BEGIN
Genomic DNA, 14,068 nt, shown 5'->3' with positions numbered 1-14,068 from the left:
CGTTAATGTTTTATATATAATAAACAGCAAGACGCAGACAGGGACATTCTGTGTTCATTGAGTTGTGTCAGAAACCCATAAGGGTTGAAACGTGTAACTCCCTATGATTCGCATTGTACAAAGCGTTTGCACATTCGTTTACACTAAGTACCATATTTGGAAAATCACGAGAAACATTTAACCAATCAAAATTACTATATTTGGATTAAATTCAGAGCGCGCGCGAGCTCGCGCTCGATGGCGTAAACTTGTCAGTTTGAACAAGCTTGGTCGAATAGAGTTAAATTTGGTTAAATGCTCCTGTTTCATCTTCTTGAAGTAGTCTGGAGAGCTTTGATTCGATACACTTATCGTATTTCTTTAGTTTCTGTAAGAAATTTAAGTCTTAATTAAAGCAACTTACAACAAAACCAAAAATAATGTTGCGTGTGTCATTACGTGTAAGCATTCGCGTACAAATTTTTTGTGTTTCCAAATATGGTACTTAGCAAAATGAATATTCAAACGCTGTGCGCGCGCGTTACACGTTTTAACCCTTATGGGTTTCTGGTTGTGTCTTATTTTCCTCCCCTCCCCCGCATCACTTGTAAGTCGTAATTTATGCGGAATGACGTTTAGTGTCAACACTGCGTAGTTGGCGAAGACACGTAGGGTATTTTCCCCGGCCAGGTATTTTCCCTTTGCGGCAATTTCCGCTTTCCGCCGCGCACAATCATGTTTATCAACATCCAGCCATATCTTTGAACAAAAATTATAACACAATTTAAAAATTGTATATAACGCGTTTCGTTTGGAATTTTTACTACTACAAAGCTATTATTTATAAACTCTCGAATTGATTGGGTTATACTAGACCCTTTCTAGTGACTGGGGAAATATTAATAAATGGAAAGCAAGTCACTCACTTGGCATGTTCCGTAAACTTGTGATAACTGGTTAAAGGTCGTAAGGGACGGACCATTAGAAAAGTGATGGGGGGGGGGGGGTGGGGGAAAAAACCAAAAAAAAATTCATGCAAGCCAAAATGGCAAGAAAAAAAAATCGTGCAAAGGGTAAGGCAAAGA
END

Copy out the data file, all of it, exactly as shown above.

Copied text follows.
Genomic DNA, 14,068 nt, shown 5'->3' with positions numbered 1-14,068 from the left:
CGTTAATGTTTTATATATAATAAACAGCAAGACGCAGACAGGGACATTCTGTGTTCATTGAGTTGTGTCAGAAACCCATAAGGGTTGAAACGTGTAACTCCCTATGATTCGCATTGTACAAAGCGTTTGCACATTCGTTTACACTAAGTACCATATTTGGAAAATCACGAGAAACATTTAACCAATCAAAATTACTATATTTGGATTAAATTCAGAGCGCGCGCGAGCTCGCGCTCGATGGCGTAAACTTGTCAGTTTGAACAAGCTTGGTCGAATAGAGTTAAATTTGGTTAAATGCTCCTGTTTCATCTTCTTGAAGTAGTCTGGAGAGCTTTGATTCGATACACTTATCGTATTTCTTTAGTTTCTGTAAGAAATTTAAGTCTTAATTAAAGCAACTTACAACAAAACCAAAAATAATGTTGCGTGTGTCATTACGTGTAAGCATTCGCGTACAAATTTTTTGTGTTTCCAAATATGGTACTTAGCAAAATGAATATTCAAACGCTGTGCGCGCGCGTTACACGTTTTAACCCTTATGGGTTTCTGGTTGTGTCTTATTTTCCTCCCCTCCCCCGCATCACTTGTAAGTCGTAATTTATGCGGAATGACGTTTAGTGTCAACACTGCGTAGTTGGCGAAGACACGTAGGGTATTTTCCCCGGCCAGGTATTTTCCCTTTGCGGCAATTTCCGCTTTCCGCCGCGCACAATCATGTTTATCAACATCCAGCCATATCTTTGAACAAAAATTATAACACAATTTAAAAATTGTATATAACGCGTTTCGTTTGGAATTTTTACTACTACAAAGCTATTATTTATAAACTCTCGAATTGATTGGGTTATACTAGACCCTTTCTAGTGACTGGGGAAATATTAATAAATGGAAAGCAAGTCACTCACTTGGCATGTTCCGTAAACTTGTGATAACTGGTTAAAGGTCGTAAGGGACGGACCATTAGAAAAGTGATGGGGGGGGGGGGGTGGGGGAAAAAACCAAAAAAAAATTCATGCAAGCCAAAATGGCAAGAAAAAAAAATCGTGCAAAGGGTAAGGCAAAGA